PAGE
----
* "Each illustration is a masterpiece of color, line, and form that will mesmerize youngsters...The smooth text, interspersed with Spanish words and phrases, provides ample context clues...a jewel."- Booklist (starred review)

"Dorros's text seamlessly weaves Spanish words and phrases into the English narrative, retaining a dramatic quality rarely found in bilingual picture books"-- Publisher's Weekly

An ALA Notable Book
An NCSS-CBC Children's Trade Book in the Field of Social Studies
A Library of Congress Children's Book of the Year
An American Booksellers Pick of the Lists selection
A Booklist Editor's Choice
A Horn Book Fanfare Listing
Winner of the Parent's Choice Award
A Hungry Mind Review Children's Books of Distinction List selection
A New York Public Library 100 Titles for Reading and Sharing selection

Author Notes

Arthur Dorros, an author and occasional illustrator, was born in Washington, D.C. on May 19, 1950. He attended and graduated from the University of Wisconsin with a B.A. degree in 1972. He received his postgraduate teaching certification from Pacific Oaks College in 1979. He has worked odd jobs in his youth such as: builder, carpenter, drafter and photographer. He was a teacher for both elementary and junior high. He was the artist in residence for more than a dozen New York public schools while running programs in creative writing and bookmaking. Some of his children's books are written in both English and Spanish. He also writes books that deal with science and nature. Ant Cities and Feel the Wind were named Outstanding Science Trade Books for Children by the National Science Teachers Association/Children's Book Council and A Tree is Growing was named an Orbis Pictus Honor Book. He has received the Reading Rainbow Review book selections award for three of his books - Alligator Shoes, Ant Cities and Abuela.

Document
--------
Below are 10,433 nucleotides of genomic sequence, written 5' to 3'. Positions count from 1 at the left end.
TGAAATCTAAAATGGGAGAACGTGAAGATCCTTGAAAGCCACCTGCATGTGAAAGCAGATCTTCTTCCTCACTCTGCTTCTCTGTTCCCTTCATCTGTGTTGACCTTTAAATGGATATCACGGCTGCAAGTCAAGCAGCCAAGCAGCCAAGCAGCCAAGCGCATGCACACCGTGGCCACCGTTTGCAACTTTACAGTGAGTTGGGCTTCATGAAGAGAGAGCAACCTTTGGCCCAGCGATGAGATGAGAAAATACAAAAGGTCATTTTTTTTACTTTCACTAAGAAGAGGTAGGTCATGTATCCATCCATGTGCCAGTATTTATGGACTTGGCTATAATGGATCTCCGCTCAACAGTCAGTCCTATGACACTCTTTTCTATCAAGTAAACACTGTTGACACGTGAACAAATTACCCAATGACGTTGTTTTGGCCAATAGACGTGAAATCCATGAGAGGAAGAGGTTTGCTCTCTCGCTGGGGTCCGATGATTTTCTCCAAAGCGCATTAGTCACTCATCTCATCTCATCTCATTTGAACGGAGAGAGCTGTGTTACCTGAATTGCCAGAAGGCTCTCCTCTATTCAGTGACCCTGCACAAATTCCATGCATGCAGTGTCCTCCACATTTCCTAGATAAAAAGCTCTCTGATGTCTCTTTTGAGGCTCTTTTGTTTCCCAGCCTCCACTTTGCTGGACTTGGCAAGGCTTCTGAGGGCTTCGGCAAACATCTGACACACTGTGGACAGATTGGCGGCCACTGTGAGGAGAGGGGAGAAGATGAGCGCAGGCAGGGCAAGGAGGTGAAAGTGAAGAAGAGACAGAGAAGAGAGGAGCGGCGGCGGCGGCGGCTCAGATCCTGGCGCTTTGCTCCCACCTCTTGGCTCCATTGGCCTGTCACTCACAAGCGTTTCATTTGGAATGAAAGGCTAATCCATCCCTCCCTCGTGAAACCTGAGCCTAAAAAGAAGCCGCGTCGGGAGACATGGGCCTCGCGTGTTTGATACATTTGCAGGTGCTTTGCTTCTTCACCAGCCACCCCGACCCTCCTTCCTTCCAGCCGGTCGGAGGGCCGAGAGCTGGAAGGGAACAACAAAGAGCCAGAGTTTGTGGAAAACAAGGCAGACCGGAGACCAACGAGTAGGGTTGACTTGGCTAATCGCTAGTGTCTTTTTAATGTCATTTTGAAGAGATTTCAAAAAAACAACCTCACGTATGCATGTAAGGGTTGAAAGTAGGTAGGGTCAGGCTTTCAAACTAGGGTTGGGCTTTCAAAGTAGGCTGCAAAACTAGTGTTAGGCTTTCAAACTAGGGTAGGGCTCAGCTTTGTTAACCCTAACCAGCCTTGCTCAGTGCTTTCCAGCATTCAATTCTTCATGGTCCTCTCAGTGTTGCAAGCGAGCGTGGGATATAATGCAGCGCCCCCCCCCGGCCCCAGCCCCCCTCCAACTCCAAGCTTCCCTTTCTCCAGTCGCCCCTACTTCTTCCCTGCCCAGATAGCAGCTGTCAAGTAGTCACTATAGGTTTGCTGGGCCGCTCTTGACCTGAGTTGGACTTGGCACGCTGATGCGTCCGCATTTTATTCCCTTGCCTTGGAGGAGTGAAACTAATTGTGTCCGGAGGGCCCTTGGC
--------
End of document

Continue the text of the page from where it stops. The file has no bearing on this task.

(Bowker Author Biography)

Reviews 5

School Library Journal Review